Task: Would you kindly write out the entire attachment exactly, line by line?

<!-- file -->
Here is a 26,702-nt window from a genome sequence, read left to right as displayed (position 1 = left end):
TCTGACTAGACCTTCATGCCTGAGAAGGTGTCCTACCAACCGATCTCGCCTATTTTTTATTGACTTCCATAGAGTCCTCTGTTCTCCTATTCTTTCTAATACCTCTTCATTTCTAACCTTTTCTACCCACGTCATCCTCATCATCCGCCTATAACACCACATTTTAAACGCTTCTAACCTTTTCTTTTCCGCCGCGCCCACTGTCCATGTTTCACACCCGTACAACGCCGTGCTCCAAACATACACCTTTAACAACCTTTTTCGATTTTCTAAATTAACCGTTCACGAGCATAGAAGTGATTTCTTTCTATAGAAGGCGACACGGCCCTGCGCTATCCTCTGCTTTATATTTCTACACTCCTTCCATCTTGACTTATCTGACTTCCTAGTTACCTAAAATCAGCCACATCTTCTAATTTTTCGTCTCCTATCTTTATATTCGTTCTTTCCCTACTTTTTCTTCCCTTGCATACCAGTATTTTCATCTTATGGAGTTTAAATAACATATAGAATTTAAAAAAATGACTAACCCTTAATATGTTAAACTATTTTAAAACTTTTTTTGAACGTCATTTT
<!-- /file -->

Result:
Here is a 26,702-nt window from a genome sequence, read left to right as displayed (position 1 = left end):
TCTGACTAGACCTTCATGCCTGAGAAGGTGTCCTACCAACCGATCTCGCCTATTTTTTATTGACTTCCATAGAGTCCTCTGTTCTCCTATTCTTTCTAATACCTCTTCATTTCTAACCTTTTCTACCCACGTCATCCTCATCATCCGCCTATAACACCACATTTTAAACGCTTCTAACCTTTTCTTTTCCGCCGCGCCCACTGTCCATGTTTCACACCCGTACAACGCCGTGCTCCAAACATACACCTTTAACAACCTTTTTCGATTTTCTAAATTAACCGTTCACGAGCATAGAAGTGATTTCTTTCTATAGAAGGCGACACGGCCCTGCGCTATCCTCTGCTTTATATTTCTACACTCCTTCCATCTTGACTTATCTGACTTCCTAGTTACCTAAAATCAGCCACATCTTCTAATTTTTCGTCTCCTATCTTTATATTCGTTCTTTCCCTACTTTTTCTTCCCTTGCATACCAGTATTTTCATCTTATGGAGTTTAAATAACATATAGAATTTAAAAAAATGACTAACCCTTAATATGTTAAACTATTTTAAAACTTTTTTTGAACGTCATTTT